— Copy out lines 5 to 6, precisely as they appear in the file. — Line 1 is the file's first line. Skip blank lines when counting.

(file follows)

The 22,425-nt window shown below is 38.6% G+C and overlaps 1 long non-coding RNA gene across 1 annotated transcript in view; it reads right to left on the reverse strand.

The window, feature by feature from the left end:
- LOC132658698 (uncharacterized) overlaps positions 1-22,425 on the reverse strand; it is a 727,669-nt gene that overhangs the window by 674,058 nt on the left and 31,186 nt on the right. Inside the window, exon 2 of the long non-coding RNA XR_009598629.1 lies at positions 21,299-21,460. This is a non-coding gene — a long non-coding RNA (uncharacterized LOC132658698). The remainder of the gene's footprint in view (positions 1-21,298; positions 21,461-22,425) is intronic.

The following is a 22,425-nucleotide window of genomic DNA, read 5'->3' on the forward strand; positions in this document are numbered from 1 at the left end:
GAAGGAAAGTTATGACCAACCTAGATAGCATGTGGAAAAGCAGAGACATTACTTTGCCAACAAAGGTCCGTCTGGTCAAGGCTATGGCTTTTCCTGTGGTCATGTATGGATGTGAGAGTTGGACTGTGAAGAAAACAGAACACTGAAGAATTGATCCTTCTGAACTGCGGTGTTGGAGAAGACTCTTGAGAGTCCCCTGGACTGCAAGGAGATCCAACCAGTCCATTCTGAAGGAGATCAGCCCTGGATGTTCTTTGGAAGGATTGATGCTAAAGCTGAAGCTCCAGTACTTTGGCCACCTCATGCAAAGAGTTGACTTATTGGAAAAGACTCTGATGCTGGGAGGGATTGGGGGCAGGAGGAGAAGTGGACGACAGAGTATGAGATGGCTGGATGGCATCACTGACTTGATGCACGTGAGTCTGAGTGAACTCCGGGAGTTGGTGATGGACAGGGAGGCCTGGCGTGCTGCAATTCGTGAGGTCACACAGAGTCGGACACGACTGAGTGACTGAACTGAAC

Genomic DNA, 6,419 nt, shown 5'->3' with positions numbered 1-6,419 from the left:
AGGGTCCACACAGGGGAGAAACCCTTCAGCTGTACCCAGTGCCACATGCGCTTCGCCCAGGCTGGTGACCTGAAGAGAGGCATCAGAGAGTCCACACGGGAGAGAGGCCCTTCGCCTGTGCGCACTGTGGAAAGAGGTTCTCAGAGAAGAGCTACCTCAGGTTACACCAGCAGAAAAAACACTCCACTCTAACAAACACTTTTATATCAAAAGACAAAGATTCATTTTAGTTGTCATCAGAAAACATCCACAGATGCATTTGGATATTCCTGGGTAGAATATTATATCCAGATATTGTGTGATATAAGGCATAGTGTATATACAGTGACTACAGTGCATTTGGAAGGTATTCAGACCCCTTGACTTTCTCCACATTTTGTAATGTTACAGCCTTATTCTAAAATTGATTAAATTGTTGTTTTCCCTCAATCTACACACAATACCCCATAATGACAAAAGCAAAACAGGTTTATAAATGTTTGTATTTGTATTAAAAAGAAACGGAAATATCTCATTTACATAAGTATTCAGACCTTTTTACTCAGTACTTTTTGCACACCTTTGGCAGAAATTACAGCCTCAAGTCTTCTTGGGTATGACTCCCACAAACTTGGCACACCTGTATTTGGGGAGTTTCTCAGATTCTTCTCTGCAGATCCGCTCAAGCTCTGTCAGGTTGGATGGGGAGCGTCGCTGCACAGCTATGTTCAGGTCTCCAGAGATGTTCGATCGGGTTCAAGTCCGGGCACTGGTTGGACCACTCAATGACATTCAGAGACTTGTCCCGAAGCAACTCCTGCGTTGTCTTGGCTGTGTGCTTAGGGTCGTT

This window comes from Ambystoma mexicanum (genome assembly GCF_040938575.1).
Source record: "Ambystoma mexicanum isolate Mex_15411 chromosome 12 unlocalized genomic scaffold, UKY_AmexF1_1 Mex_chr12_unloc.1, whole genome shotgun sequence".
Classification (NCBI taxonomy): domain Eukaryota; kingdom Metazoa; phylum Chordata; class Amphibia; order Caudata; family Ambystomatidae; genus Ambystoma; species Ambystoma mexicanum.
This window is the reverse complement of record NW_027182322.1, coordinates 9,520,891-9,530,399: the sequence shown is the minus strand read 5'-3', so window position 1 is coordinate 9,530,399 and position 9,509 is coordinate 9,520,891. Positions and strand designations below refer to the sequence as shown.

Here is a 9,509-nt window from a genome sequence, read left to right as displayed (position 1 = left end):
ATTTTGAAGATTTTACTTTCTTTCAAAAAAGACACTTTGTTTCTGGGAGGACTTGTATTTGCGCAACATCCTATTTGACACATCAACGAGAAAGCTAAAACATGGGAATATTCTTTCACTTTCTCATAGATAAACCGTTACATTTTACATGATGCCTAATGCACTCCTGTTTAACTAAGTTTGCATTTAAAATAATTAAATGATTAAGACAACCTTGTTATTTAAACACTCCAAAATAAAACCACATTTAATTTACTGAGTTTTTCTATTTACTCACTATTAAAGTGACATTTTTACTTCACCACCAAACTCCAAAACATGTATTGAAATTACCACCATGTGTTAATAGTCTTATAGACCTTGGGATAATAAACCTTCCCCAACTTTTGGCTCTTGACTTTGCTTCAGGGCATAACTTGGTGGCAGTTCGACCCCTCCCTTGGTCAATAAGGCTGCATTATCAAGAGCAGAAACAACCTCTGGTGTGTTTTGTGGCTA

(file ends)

GAAGGAAAGTTATGACCAACCTAGATAGCATGTGGAAAAGCAGAGACATTACTTTGCCAACAAAGGTCCGTCTGGTCAAGGCTATGGCTTTTCCTGTGGTCATGTATGGATGTGAGAGTTGGACTGTGAAGAAAACAGAACACTGAAGAATTGATCCTTCTGAACTGCGGTGTTGGAGAAGACTCTTGAGAGTCCCCTGGACTGCAAGGAGATCCAACCAGTCCATTCTGAAGGAGATCAGCCCTGGATGTTCTTTGGAAGGATTGATGCTAAAGCTGAAGCTCCAGTACTTTGGCCACCTCATGCAAAGAGTTGACTTATTGGAAAAGACTCTGATGCTGGGAGGGATTGGGGGCAGGAGGAGAAGTGGACGACAGAGTATGAGATGGCTGGATGGCATCACTGACTTGATGCACGTGAGTCTGAGTGAACTCCGGGAGTTGGTGATGGACAGGGAGGCCTGGCGTGCTGCAATTCGTGAGGTCACACAGAGTCGGACACGACTGAGTGACTGAACTGAAC

Genomic DNA, 6,419 nt, shown 5'->3' with positions numbered 1-6,419 from the left: